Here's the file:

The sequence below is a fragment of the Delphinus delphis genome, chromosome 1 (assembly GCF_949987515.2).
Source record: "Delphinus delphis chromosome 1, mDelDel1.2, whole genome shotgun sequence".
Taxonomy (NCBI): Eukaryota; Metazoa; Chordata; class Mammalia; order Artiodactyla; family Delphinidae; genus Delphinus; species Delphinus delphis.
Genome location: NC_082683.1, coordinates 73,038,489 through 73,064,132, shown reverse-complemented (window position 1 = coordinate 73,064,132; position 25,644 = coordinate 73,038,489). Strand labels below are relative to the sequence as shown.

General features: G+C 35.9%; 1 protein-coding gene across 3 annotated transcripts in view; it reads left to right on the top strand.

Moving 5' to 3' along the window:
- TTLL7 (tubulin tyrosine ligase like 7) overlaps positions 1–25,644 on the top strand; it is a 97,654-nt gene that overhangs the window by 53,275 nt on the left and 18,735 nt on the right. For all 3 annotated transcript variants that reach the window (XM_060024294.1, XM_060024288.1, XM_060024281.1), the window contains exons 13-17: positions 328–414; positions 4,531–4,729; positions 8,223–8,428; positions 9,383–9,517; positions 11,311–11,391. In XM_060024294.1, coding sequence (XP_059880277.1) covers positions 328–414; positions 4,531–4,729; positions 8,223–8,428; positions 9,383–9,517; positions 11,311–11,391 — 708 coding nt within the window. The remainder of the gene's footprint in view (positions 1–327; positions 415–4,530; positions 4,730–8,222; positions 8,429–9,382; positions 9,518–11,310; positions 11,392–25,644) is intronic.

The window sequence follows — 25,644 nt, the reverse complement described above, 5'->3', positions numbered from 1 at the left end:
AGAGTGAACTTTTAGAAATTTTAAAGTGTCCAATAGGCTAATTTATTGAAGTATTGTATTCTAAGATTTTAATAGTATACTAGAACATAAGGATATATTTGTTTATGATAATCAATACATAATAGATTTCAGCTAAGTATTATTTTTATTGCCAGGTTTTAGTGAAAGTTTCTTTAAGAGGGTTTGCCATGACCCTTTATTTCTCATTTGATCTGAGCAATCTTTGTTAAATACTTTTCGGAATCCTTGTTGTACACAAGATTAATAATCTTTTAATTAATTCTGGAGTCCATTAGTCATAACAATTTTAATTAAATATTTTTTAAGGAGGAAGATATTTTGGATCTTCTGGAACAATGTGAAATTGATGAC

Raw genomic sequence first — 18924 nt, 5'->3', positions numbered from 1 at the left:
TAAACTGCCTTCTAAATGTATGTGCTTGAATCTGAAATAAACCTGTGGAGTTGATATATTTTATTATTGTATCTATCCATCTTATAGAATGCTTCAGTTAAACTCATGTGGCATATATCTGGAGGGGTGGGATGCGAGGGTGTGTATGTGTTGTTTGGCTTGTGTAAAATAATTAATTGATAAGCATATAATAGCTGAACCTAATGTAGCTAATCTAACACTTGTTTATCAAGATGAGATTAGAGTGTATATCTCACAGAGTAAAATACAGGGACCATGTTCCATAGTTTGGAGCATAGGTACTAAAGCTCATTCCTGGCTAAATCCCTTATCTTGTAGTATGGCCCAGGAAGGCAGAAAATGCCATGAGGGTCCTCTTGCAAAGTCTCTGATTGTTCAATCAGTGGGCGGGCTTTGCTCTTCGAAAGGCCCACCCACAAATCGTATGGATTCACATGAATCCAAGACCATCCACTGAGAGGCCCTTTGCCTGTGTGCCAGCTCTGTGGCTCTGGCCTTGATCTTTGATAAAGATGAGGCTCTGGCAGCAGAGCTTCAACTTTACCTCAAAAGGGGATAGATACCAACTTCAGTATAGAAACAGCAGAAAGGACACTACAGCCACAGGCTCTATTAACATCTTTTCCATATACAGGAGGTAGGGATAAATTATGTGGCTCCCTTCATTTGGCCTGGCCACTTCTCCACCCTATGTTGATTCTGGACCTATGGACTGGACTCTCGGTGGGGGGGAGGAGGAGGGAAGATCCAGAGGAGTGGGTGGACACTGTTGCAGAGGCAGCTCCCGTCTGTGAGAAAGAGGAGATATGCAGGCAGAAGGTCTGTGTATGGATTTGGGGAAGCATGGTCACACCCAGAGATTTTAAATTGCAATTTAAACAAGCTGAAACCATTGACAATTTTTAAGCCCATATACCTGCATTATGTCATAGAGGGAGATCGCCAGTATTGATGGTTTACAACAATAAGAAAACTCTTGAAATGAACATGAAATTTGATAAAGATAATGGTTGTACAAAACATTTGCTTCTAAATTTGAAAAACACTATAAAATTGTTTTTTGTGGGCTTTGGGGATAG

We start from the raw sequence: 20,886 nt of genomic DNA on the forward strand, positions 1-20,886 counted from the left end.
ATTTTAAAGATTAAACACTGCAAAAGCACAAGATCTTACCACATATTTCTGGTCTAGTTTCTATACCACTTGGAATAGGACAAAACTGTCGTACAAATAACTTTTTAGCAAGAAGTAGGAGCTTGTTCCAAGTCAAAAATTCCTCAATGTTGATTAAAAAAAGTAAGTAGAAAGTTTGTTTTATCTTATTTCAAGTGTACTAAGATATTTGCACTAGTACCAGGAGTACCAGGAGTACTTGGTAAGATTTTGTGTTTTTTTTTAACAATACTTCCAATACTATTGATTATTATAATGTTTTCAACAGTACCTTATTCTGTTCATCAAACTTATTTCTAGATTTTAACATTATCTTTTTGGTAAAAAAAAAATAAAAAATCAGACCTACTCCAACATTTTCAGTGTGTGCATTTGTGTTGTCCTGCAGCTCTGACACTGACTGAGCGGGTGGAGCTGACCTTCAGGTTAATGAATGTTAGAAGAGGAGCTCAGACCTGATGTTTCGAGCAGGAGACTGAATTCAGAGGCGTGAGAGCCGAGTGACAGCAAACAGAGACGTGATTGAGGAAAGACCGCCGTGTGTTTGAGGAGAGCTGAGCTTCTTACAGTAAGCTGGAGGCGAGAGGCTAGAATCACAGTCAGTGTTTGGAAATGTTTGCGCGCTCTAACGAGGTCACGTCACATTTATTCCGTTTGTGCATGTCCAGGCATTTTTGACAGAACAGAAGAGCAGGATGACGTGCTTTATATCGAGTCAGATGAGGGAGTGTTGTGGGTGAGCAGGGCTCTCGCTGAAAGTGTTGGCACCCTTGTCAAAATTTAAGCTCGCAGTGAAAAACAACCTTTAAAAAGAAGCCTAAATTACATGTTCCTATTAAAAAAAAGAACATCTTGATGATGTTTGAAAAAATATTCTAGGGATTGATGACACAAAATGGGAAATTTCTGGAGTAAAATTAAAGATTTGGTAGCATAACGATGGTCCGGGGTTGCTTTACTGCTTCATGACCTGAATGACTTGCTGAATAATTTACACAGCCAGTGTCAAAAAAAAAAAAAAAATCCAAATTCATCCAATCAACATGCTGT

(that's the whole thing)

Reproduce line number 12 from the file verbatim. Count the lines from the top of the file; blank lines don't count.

We start from the raw sequence: 20,886 nt of genomic DNA on the forward strand, positions 1-20,886 counted from the left end.